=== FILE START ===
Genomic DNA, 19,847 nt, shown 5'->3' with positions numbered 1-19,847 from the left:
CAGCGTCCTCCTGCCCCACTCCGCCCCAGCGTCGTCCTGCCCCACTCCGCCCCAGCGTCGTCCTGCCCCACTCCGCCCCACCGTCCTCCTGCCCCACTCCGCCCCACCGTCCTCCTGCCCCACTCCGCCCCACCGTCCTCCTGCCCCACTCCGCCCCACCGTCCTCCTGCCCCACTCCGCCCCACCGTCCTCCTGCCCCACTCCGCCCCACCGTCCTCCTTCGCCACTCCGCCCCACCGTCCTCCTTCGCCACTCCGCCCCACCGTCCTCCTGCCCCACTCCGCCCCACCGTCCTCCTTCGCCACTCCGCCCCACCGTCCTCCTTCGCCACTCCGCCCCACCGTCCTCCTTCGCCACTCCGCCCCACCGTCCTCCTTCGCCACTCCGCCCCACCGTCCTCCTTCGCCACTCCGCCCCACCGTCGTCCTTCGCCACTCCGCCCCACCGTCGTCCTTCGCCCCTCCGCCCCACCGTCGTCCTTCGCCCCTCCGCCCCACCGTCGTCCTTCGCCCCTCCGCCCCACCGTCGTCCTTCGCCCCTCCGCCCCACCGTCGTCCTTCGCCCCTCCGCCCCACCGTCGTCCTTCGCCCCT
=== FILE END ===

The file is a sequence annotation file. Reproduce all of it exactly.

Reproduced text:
Genomic DNA, 19,847 nt, shown 5'->3' with positions numbered 1-19,847 from the left:
CAGCGTCCTCCTGCCCCACTCCGCCCCAGCGTCGTCCTGCCCCACTCCGCCCCAGCGTCGTCCTGCCCCACTCCGCCCCACCGTCCTCCTGCCCCACTCCGCCCCACCGTCCTCCTGCCCCACTCCGCCCCACCGTCCTCCTGCCCCACTCCGCCCCACCGTCCTCCTGCCCCACTCCGCCCCACCGTCCTCCTGCCCCACTCCGCCCCACCGTCCTCCTTCGCCACTCCGCCCCACCGTCCTCCTTCGCCACTCCGCCCCACCGTCCTCCTGCCCCACTCCGCCCCACCGTCCTCCTTCGCCACTCCGCCCCACCGTCCTCCTTCGCCACTCCGCCCCACCGTCCTCCTTCGCCACTCCGCCCCACCGTCCTCCTTCGCCACTCCGCCCCACCGTCCTCCTTCGCCACTCCGCCCCACCGTCGTCCTTCGCCACTCCGCCCCACCGTCGTCCTTCGCCCCTCCGCCCCACCGTCGTCCTTCGCCCCTCCGCCCCACCGTCGTCCTTCGCCCCTCCGCCCCACCGTCGTCCTTCGCCCCTCCGCCCCACCGTCGTCCTTCGCCCCTCCGCCCCACCGTCGTCCTTCGCCCCT